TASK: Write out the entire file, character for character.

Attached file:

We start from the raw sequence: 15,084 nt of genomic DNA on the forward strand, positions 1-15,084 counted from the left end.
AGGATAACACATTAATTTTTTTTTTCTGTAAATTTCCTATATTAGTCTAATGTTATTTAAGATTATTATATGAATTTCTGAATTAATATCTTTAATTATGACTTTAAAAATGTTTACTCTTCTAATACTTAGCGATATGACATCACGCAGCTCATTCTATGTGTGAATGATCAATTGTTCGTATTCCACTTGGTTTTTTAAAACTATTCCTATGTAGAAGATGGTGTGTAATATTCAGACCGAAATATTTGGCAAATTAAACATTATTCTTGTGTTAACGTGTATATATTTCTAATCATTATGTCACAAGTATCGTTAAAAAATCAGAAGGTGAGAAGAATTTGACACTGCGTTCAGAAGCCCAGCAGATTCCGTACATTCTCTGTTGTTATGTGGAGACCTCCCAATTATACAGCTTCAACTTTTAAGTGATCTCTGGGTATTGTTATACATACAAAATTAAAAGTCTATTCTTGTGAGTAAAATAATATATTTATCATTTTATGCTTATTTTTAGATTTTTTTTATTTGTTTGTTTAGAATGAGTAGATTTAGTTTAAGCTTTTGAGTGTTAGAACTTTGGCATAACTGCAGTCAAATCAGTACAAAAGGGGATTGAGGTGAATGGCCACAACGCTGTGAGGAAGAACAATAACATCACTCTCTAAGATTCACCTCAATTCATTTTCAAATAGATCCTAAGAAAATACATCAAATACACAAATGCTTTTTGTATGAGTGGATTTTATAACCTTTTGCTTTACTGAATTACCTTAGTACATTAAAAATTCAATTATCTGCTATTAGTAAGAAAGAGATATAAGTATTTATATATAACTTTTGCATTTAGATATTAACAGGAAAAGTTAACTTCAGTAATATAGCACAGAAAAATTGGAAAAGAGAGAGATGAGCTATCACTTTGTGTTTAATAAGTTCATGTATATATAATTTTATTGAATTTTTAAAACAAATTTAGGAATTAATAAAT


We start from the raw sequence: 15,084 nt of genomic DNA on the forward strand, positions 1-15,084 counted from the left end.
AGGATAACACATTAATTTTTTTTTTCTGTAAATTTCCTATATTAGTCTAATGTTATTTAAGATTATTATATGAATTTCTGAATTAATATCTTTAATTATGACTTTAAAAATGTTTACTCTTCTAATACTTAGCGATATGACATCACGCAGCTCATTCTATGTGTGAATGATCAATTGTTCGTATTCCACTTGGTTTTTTAAAACTATTCCTATGTAGAAGATGGTGTGTAATATTCAGACCGAAATATTTGGCAAATTAAACATTATTCTTGTGTTAACGTGTATATATTTCTAATCATTATGTCACAAGTATCGTTAAAAAATCAGAAGGTGAGAAGAATTTGACACTGCGTTCAGAAGCCCAGCAGATTCCGTACATTCTCTGTTGTTATGTGGAGACCTCCCAATTATACAGCTTCAACTTTTAAGTGATCTCTGGGTATTGTTATACATACAAAATTAAAAGTCTATTCTTGTGAGTAAAATAATATATTTATCATTTTATGCTTATTTTTAGATTTTTTTTATTTGTTTGTTTAGAATGAGTAGATTTAGTTTAAGCTTTTGAGTGTTAGAACTTTGGCATAACTGCAGTCAAATCAGTACAAAAGGGGATTGAGGTGAATGGCCACAACGCTGTGAGGAAGAACAATAACATCACTCTCTAAGATTCACCTCAATTCATTTTCAAATAGATCCTAAGAAAATACATCAAATACACAAATGCTTTTTGTATGAGTGGATTTTATAACCTTTTGCTTTACTGAATTACCTTAGTACATTAAAAATTCAATTATCTGCTATTAGTAAGAAAGAGATATAAGTATTTATATATAACTTTTGCATTTAGATATTAACAGGAAAAGTTAACTTCAGTAATATAGCACAGAAAAATTGGAAAAGAGAGAGATGAGCTATCACTTTGTGTTTAATAAGTTCATGTATATATAATTTTATTGAATTTTTAAAACAAATTTAGGAATTAATAAAT